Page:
Scientists in Missouri have successfully created nanoparticles made of a radioactive form of the element lutetium. By covering these particles with gold shells and attaching targeting agents, they have a tool that can seek out dangerous secondary lymphoma tumors. They recently demonstrated the nanoparticles can find the tumors without attaching to or damaging healthy cells.
Columbia University has signed a licensing agreement with Varian Medical Systems for new imaging software that facilitates 3D segmentation, the process by which anatomical structures in medical images are distinguished from one another—an important step in the precise planning of cancer surgery and radiation treatments.
Over the past few decades, scientists have developed many devices that can reopen clogged arteries, including angioplasty balloons and metallic stents. While generally effective, each of these treatments has drawbacks, including the risk of side effects. A new study analyzes the potential usefulness of a new treatment that combines the benefits of angioplasty balloons and drug-releasing stents, but may pose fewer risks.
Researchers at Columbia University and Stanford University have developed a computational method that enables scientists to visualize and interpret "high-dimensional" data produced by single-cell measurement technologies such as mass cytometry. A sophisticated algorithm converts difficult-to-interpret data into visual representations similar to two-dimensional "scatter plots".
The University of Chicago has recently launched the first secure cloud-based computing system that enables researchers to access and analyze human genomic cancer information, such as the The Cancer Genome Atlas, without the costly and cumbersome infrastructure normally needed to download and store massive amounts of data.
Scientists have finally recovered stem cells from cloned human embryos, a longstanding goal that could lead to new treatments for such illnesses as Parkinson's disease and diabetes. A prominent expert called the work a landmark, but noted that a different, simpler technique now under development may prove more useful.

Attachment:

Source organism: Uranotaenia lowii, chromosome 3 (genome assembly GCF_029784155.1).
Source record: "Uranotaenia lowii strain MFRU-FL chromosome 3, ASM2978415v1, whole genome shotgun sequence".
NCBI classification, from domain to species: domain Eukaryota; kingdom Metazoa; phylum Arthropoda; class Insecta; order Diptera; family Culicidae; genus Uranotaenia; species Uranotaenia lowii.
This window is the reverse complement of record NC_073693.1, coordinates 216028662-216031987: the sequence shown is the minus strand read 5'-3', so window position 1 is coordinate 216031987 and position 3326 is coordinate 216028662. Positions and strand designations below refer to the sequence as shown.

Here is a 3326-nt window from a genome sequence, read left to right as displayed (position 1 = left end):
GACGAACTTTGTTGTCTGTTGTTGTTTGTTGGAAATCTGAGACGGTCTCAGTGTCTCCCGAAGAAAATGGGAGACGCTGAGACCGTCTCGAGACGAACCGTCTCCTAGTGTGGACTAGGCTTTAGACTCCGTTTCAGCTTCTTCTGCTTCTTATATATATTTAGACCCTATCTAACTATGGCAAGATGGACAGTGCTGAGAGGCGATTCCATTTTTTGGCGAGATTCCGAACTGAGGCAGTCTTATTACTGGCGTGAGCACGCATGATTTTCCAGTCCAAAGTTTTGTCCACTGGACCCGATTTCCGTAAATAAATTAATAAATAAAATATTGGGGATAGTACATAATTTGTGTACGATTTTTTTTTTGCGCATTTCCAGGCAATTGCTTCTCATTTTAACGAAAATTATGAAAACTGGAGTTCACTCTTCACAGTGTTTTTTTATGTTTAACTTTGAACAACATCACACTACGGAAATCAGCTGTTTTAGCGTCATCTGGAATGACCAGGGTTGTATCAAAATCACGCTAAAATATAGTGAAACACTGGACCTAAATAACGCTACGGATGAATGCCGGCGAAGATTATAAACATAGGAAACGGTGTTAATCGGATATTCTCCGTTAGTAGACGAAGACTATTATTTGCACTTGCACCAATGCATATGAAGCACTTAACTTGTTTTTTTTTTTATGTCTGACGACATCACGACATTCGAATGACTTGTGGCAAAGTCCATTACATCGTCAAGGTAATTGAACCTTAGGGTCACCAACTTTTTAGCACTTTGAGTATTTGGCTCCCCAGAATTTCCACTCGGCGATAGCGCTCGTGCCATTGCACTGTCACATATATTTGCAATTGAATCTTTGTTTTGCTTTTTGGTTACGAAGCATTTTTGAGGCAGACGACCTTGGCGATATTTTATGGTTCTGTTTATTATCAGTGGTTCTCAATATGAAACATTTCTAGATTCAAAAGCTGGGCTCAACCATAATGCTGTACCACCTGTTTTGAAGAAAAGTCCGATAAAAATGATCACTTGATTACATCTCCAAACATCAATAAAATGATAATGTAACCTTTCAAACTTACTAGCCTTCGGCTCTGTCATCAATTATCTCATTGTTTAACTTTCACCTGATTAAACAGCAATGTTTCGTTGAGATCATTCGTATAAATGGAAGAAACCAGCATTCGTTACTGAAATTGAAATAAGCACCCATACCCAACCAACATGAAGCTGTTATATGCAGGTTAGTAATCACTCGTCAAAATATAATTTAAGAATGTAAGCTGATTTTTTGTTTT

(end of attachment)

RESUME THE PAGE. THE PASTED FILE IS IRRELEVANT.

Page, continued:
Engineers combine layers of flexible materials into pressure sensors to create a wearable heart monitor thinner than a dollar bill. The skin-like device could one day provide doctors with a safer way to check the condition of a patient's heart.
It’s a familiar scenario—a patient receives a medical implant and days later, the body attacks the artificial valve or device, causing complications to an already compromised system. Expensive medical devices and surgeries often are thwarted by the body’s natural response to attack something in the tissue that appears foreign. Now, University of Washington engineers have demonstrated in mice a way to prevent this sort of response.
Rice University students have created a way to help health care workers track vaccines and keep them at a safe temperature. The SAFE Vaccine senior engineering design team assembled a device to regulate the temperature of any standard refrigerator to keep it within a range that’s safe for vaccines. Their invention also tracks vaccine stock, usage, and expiration dates and, as a result, takes a load of paperwork off the backs of nurses.
When Michael Gore stands, it's a triumph of science and engineering. Eleven years ago, Michael Gore was paralyzed from the waist down in a workplace accident, yet he rises from his wheelchair to his full 6-foot-2-inches and walks across the room with help from a lightweight wearable robot. Still at least a year away from the market, the 27-pound Indego is the lightest of the powered exoskeletons that are now appearing in greater numbers.
When Michael Gore stands, it's a triumph of science and engineering. Eleven years ago, Gore was paralyzed from the waist down in a workplace accident, yet he rises from his wheelchair and walks across the room with help from a lightweight wearable robot.
Take a swab of saliva from your mouth and within minutes your DNA could be ready for analysis and genome sequencing with the help of a new device. University of Washington engineers and NanoFacture, a Bellevue, Wash., company, have created a device that can extract human DNA from fluid samples in a simpler, more efficient, and environmentally friendly way than conventional methods.
Duke University biomedical engineers have grown three-dimensional human heart muscle that acts just like natural tissue. The "heart patch" grown in the laboratory from human cells overcomes two major obstacles facing cell-based therapies—the patch conducts electricity at about the same speed as natural heart cells and it "squeezes" appropriately.